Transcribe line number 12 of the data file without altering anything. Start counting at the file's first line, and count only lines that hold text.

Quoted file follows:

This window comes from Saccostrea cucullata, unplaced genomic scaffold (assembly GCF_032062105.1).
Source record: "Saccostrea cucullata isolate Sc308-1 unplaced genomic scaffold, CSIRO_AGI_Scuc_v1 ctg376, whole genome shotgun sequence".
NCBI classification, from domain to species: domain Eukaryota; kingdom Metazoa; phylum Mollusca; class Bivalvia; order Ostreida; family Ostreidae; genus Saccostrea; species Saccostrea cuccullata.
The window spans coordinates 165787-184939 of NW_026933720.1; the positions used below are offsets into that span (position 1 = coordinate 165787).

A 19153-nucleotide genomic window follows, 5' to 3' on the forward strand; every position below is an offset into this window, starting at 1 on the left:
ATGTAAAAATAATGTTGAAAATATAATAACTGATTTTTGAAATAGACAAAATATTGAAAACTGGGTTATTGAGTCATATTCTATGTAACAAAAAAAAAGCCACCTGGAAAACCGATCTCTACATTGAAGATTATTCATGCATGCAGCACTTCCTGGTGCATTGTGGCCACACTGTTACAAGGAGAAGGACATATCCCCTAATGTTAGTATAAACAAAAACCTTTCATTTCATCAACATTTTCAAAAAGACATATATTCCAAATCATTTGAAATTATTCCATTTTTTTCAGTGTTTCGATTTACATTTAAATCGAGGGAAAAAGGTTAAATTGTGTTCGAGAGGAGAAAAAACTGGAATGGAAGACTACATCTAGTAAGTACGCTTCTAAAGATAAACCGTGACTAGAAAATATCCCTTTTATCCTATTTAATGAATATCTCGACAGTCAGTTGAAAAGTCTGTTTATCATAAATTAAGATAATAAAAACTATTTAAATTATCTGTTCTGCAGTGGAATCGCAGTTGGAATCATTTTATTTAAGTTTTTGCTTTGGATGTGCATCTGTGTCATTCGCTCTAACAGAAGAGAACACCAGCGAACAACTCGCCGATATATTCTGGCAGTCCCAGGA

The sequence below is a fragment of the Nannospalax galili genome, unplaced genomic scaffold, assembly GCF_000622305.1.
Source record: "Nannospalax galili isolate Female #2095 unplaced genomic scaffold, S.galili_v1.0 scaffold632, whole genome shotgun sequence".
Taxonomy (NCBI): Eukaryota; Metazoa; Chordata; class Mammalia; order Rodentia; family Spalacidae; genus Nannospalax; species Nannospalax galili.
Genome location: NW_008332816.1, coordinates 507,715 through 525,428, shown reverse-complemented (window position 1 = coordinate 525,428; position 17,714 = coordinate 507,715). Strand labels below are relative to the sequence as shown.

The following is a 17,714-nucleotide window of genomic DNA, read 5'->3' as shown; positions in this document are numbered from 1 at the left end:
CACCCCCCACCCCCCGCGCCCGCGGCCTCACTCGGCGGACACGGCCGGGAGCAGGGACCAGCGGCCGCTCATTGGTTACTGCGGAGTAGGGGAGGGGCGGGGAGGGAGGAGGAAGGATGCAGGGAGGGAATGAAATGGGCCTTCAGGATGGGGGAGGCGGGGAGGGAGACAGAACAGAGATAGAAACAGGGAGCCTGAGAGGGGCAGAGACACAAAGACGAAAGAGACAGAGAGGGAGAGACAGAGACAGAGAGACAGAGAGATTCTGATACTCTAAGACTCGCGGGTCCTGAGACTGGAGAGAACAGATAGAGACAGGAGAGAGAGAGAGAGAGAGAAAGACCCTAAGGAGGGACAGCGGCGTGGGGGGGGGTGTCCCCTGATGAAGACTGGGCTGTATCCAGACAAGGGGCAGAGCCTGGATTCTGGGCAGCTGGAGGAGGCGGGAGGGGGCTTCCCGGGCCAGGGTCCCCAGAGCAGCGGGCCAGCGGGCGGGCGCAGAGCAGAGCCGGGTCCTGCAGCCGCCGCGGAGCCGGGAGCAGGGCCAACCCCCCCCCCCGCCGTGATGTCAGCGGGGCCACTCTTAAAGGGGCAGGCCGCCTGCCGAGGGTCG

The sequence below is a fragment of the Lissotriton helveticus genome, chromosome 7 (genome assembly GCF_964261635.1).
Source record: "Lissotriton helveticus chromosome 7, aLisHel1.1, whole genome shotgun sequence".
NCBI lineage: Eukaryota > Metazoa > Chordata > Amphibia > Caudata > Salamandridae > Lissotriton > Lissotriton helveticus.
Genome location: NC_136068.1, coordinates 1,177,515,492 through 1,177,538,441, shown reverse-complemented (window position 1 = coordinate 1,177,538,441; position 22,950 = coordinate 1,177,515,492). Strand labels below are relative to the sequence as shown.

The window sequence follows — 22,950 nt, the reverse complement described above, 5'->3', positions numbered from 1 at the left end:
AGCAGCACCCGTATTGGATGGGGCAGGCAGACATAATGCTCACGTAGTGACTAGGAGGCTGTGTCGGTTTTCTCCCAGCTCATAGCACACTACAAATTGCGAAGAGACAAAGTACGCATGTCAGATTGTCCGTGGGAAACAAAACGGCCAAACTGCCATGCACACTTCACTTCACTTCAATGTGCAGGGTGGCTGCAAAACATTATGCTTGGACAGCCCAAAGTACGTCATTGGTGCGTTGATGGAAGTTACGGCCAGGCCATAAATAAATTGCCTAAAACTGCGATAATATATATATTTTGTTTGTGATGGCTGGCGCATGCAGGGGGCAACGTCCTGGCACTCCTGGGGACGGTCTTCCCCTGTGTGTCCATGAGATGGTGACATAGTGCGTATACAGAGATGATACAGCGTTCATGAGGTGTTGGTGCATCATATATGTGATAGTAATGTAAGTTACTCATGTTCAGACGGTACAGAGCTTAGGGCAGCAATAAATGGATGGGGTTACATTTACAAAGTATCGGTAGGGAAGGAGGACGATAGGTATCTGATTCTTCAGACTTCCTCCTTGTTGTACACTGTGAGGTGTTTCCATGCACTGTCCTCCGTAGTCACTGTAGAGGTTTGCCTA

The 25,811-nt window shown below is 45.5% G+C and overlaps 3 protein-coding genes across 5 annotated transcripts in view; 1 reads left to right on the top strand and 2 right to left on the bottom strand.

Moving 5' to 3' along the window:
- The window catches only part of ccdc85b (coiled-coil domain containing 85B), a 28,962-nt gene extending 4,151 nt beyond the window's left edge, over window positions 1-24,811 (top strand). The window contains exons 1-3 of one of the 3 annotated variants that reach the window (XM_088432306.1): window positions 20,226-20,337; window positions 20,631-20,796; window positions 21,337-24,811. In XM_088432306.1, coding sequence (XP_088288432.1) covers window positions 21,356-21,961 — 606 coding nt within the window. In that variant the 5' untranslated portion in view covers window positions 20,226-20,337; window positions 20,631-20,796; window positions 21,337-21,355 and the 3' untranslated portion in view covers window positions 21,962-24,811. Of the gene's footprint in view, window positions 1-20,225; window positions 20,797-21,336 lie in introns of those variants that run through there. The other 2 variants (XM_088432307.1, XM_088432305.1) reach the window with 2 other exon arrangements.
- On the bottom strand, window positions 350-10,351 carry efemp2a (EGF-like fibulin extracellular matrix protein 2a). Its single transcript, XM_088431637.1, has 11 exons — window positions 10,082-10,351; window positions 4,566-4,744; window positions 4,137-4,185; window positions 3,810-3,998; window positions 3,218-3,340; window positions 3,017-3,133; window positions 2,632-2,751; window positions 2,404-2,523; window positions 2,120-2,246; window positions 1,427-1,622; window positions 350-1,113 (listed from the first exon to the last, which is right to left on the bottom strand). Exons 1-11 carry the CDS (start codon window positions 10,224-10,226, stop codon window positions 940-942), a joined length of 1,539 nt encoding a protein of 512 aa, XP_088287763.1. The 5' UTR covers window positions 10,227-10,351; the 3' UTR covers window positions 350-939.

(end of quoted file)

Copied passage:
CACCCCCCACCCCCCGCGCCCGCGGCCTCACTCGGCGGACACGGCCGGGAGCAGGGACCAGCGGCCGCTCATTGGTTACTGCGGAGTAGGGGAGGGGCGGGGAGGGAGGAGGAAGGATGCAGGGAGGGAATGAAATGGGCCTTCAGGATGGGGGAGGCGGGGAGGGAGACAGAACAGAGATAGAAACAGGGAGCCTGAGAGGGGCAGAGACACAAAGACGAAAGAGACAGAGAGGGAGAGACAGAGACAGAGAGACAGAGAGATTCTGATACTCTAAGACTCGCGGGTCCTGAGACTGGAGAGAACAGATAGAGACAGGAGAGAGAGAGAGAGAGAGAAAGACCCTAAGGAGGGACAGCGGCGTGGGGGGGGGTGTCCCCTGATGAAGACTGGGCTGTATCCAGACAAGGGGCAGAGCCTGGATTCTGGGCAGCTGGAGGAGGCGGGAGGGGGCTTCCCGGGCCAGGGTCCCCAGAGCAGCGGGCCAGCGGGCGGGCGCAGAGCAGAGCCGGGTCCTGCAGCCGCCGCGGAGCCGGGAGCAGGGCCAACCCCCCCCCCCGCCGTGATGTCAGCGGGGCCACTCTTAAAGGGGCAGGCCGCCTGCCGAGGGTCG